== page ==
Jeff Clark, Senior Analyst, GoldSilver.com
NOV 1, 2021
If you think silver is headed to new all-time highs in this cycle…
Or you believe gold is going to mid four-figures or even five figures…
Then many people might think you’re a kook…
I’ve certainly been called that at times.
But here’s the thing—kooks like us have been right before.
When gold was in the low $100s in the mid-1970s, some made the “outlandish” prediction that it would hit $500. And were promptly labeled a kook.
Ditto for silver…
Some had the audacity to forecast $40 silver—when it was in the low $4-range in 1976.
“Those guys are nothing but kooks” was a common refrain from the mainstream at the time, as you’ll see.
And consider what was happening to gold and silver back then… prices were locked in a downward spiral for most of 1975—and then cratered even more in 1976. They just couldn’t seem to catch a break. There were numerous catalysts many thought would push them higher, but the downtrend wore on and on, pushing many investors to give up.
As you’re about to see, there were plenty of negative sentiment about gold and silver then—all of which proved horribly wrong not long afterward.
I really wanted to know what investors and the media were saying about gold and silver at the time, so I enlisted the help of two local librarians, along with my nephew, to dig up some quotes from 1976.
Here is what we found scrolling through the old spools of microfiche...
The public statements listed below were all made in 1976. I put the comments in a price chart, pinpointing the date they were said relative to the price. You’ll also see I can’t resist making some snarky comments of my own.
I’ll show you later what happened to the gold and silver price, and just how embarrassingly wrong these people were—and how right the kooks were…
 “For the moment at least, the party seems to be over for gold and silver.” New York Times, March 26.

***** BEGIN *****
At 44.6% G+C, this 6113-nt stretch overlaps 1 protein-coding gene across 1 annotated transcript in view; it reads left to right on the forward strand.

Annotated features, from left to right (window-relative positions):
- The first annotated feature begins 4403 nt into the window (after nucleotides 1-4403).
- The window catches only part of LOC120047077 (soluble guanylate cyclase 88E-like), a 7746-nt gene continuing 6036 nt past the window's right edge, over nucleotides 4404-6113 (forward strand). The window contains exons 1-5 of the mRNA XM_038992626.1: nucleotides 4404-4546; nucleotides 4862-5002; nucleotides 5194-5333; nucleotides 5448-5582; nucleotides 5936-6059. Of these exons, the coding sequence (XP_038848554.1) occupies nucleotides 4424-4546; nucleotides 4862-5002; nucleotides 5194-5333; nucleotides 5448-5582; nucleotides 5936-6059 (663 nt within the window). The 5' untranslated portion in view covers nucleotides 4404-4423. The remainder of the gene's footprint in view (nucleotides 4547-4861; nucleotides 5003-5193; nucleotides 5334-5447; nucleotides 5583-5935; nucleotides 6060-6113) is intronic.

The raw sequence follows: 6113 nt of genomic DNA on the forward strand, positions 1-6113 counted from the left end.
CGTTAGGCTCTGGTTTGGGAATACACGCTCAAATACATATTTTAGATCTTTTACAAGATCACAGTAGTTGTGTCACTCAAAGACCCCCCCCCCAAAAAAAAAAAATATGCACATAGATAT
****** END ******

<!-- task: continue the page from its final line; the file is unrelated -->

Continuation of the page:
Dear New York Times: Parties never last long; fundamentals do.
 “Though happily out of the precious metal, Mr. Heim is no more bullish on the present state of the stock market than any of the unreconstructed gold bugs he's had so much fun twitting of late. He's urging his clients to put their money into Treasury bills.” New York Times, March 26.
I bet a lot of Mr. Heim’s clients weren’t too happy with him when gold rose over six-fold by January 1980, while the US dollar—which underpins the value of Treasury bills—lost a whopping 26.2% of its purchasing power in the same period!
 “'It's a seller's market. No one is buying gold,' a dealer in Zurich said.” New York Times, July 20.
Sounds familiar. But so what? To be a successful investor means to look at the horizon and invest for what’s likely ahead, not what’s popular at the moment.
 “Though the price recovered to $111 by week's end, that is still a dismal figure for gold bugs, who not long ago were forecasting prices of $300 or more.” Time magazine, August 2.
Turns out those $300 price forecasts by the gold bugs were TOO LOW. Gold would hit $850 in less than four years.
 “Meanwhile, the economic conditions that triggered the gold boom of 1973 through 1974, have largely disappeared. The dollar is steady, world inflation rates have come down, and the general panic set off by the oil crisis has abated. All those trends reduce the distrust of paper money that moves many speculators to put their funds in gold.” Time magazine, August 2.
How short-sighted can you get? The symptoms may have eased, but the root causes were still present, as gold and silver prices would later prove.
 “Our own predictions are that gold will go below $100, with some hesitation possible at the $100 level.” As stated by Mr. Heim in the August 19 New York Times.
Oops! Gold never fell below $100, so if you listened to Mr. Heim, or even just waited to buy until gold did fall below $100, you never got the chance to buy, or else paid a lot more. This is the same Mr. Heim as #2 above; I wonder how many clients he had left by 1980?
 “Currently, Mr. LaLoggia has this to say: ‘There is simply nothing in the economic picture today to cause a rush into gold. The technical damage caused by the decline is enormous and it cannot be erased quickly. Avoid gold and gold stocks.’” New York Times, August 19.
You can see Mr. LaLoggia’s comments were made within days of the bottom! Investors should’ve done the exact opposite of what he recommended, and if they did they would’ve cleaned up.
 “'Gold was an inflation hedge in the early 1970s,' the Citibank letter says. ‘But money is now a gold-price hedge.'” New York Times, August 29.